A friend in Virginia emailed me yesterday about five Snowy Owls reported in his state, pretty unusual for Virginia. Also yesterday the Associated Press carried a story describing Snowies being seen in many unusual places at this early winter date, east to west. Guide book author Lillian Stokes was quoted as saying this could be a record year for sightings of that Arctic bird in the U.S. So far in Minnesota, our birding email line has carried notes of sightings in Meeker, St. Louis, and Polk counties. Perhaps a half dozen other sightings have been reported in the Dakotas. The owl below was photographed last year in South Dakota.
Coots are easy prey this time of year, and Bald Eagles know it.
Driving through Crex Meadows Wildlife Area a couple of years ago, just after freeze-up, I discovered a patch of open water on Phantom Lake. Swimming in a pool about 40 by 10 feet were maybe two dozen coots. Coots need to run across the water to gain air speed for takeoff. The pool was short. There were nine Bald Eagles loafing on the ice nearby. I watched one rise and fly to the far end of the pool, then glide its length. The coots knew trouble when they saw it. The roly-poly dark birds jammed against the ice when they ran out of water. The force of the jam popped one of the coots out of the water onto the ice. It was helpless there, not that it mattered for long.The eagle knew exactly what it was doing — herding coots into the lunchroom. The big raptor, feet dangling, swept the luckless coot away, landing far enough from the other eagles to eat undisturbed.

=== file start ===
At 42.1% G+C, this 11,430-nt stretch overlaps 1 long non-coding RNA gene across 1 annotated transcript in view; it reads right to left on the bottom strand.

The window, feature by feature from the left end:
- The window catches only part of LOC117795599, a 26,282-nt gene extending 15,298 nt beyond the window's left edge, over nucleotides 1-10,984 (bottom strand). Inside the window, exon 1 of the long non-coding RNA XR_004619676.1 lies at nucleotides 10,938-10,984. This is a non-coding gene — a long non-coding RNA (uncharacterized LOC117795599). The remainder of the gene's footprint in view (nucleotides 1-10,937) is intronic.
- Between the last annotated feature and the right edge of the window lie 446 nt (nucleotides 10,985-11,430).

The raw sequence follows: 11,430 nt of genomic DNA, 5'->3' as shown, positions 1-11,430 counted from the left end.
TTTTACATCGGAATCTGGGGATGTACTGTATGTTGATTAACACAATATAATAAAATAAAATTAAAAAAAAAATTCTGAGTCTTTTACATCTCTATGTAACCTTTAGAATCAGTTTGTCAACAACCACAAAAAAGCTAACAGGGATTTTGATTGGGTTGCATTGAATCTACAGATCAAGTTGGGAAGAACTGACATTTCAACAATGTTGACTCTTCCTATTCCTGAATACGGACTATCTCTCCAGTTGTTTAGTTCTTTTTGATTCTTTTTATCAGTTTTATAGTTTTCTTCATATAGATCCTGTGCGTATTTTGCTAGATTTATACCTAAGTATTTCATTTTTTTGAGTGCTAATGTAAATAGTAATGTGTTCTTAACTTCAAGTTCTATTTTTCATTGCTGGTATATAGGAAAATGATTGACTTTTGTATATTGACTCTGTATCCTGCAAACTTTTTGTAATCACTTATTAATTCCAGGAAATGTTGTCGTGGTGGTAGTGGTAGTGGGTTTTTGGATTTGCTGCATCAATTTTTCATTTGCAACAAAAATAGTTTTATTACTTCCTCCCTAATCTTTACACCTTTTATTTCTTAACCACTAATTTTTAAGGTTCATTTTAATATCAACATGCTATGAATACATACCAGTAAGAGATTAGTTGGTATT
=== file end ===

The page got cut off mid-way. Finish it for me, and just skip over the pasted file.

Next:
A couple of days ago a South Dakota birder, on that state’s birding email list, described another eagle strategy. This bird found four coots, flew low over them, hovered, forcing a dive. It repeated its hovering until the coots were exhausted. It was no problem then to pluck a coot from the water.
The coot below was found at Rice Lake National Wildllife Refuge, north of here on Highway 65. It was running for that elusive air speed. I took the photo from a very loud, very fast air boat used to tour Rice Lake and count the Ring-necked ducks that gather there by the 10s of thousands in fall migration.